Thursday, September 13, 2012

Standard unit of risk

The Massachusetts Department of Public Health has determined that Amherst is at "High" risk of mosquito-borne illnesses, and recommends that we all stay inside at dusk.

Yeah... but I like going outside at dusk.

The incentives for the Health Department are to exaggerate the risks, because when somebody gets Eastern Equine Encephalitis and dies they can (correctly) point to their High Risk Warning and say "not our fault, we told you so."

But maybe the risk really is high, and we ought to slather ourselves with DEET before walking downtown for dessert.

I wish there was a standard, easy-to-understand unit of risk, so the Heath Department could say something like "We estimate spending an evening in downtown Amherst with no mosquito repellant is 4-10 RUs (risk units)."

Where 1 risk unit is something we can all understand-- maybe "the risk associated with driving 100 miles on the highway."

Or "1 risk unit is the overall risk of dying in an accident in any given year."

I don't know what the right baseline would be; it doesn't really matter what is chosen, what matters is making it easy to compare the risks of things relative to each other.  The Health Department says we're at High risk... but High compared to what?


ripper234 said...

Interesting, posted to Quora.

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AlexKG said...

I was listening to a Radiolab about pain recently, and apparently there have been efforts to create a standard unit of pain, as well. Strikes me as similar.

Anonymous said...

What about just simple percentage odds?

"We estimate that for this week the average person outside at dusk will have a X% chance of infection per minute, compared to the normal Y% per minute."

The thing about risk is that different events will cost a different amount for each individual.

Anonymous said...

This is the folly that got us into the financial crisis: the illusion that risk is a scalar, one-dimensional thing.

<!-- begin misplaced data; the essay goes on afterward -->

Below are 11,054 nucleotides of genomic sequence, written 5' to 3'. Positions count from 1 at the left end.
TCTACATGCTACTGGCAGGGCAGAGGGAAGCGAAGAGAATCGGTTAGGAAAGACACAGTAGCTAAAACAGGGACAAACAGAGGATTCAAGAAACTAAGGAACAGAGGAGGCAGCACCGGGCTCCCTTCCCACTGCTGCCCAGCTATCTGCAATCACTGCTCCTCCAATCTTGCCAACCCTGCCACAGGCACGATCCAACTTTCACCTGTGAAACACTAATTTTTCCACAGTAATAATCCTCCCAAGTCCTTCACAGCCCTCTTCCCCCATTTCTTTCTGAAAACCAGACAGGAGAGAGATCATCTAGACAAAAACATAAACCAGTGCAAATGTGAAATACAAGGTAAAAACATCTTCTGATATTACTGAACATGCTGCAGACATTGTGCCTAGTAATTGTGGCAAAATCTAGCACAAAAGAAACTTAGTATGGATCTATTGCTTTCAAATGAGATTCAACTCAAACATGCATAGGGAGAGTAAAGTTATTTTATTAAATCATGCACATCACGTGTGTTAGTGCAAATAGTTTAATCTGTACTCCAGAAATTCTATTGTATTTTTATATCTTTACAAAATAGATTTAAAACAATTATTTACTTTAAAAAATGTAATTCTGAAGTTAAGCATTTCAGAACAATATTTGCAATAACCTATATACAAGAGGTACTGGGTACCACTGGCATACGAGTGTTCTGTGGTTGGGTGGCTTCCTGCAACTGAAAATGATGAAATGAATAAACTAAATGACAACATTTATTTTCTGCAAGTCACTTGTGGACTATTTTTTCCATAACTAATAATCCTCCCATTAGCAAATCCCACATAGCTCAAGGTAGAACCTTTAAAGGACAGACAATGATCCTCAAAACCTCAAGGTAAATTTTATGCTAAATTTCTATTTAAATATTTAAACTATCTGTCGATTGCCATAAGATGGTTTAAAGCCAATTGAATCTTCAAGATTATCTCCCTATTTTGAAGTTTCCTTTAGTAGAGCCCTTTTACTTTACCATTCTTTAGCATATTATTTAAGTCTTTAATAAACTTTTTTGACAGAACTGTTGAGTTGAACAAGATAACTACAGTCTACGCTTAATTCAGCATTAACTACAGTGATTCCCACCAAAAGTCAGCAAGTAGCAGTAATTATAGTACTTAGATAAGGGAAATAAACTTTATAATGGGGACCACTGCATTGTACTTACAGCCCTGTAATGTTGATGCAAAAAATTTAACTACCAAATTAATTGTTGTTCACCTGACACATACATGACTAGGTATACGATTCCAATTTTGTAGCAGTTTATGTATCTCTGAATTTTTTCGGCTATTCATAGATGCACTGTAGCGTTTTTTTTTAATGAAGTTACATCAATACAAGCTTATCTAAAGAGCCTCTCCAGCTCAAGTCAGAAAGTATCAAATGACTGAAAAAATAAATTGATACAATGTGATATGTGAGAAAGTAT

I have bad news for you: it isn't.

Theo said...

Risk is the combination of the probability that an unwanted event occurs and the severity of that event.

The severity seems to be high (people can die) but is the same for all locations, so it's a question of occurrence. Frequency of bites per outside hour is a one-dimensional thing. You could even compare this to the frequency of having an accident per car hour. While there are probably somewhat suitable statistics for car accidents, there are surely none for mosquito bites. And without probabilities for the base events, the overall frequency remains unknown.

Roger Browne said...

The standard unit of risk is the micromort, which represents a one-in-a-million increment in the risk of death.

When faced with an economic choice, people are willing to pay (on average) somewhere around $50 for each micromort reduction in risk.

KLP said...

@Roger: The micromort only measures risk of death where the consequence, death, is constant and only the probability of that outcome varies. But when death isn't the outcome, that doesn't mean that there isn't an unfortunate consequence. Really, the micromort is just a probability unit, rather than a risk unit.

So, a universal risk unit would have to somehow include and balance differently unfortunate consequences. Death could have a coefficient of 1, long-term/permanent coma/brain-damage 0.9, total body paralysis 0.8, etc. I realize that there's some subjectivity there, but with some crowd-sourcing we might arrive at some acceptable coefficients. So, for a given activity or change in conditions, the universal risk unit would measure the sum of the (change in) probabilities of any of those consequences each times their respective coefficients.

Sound good?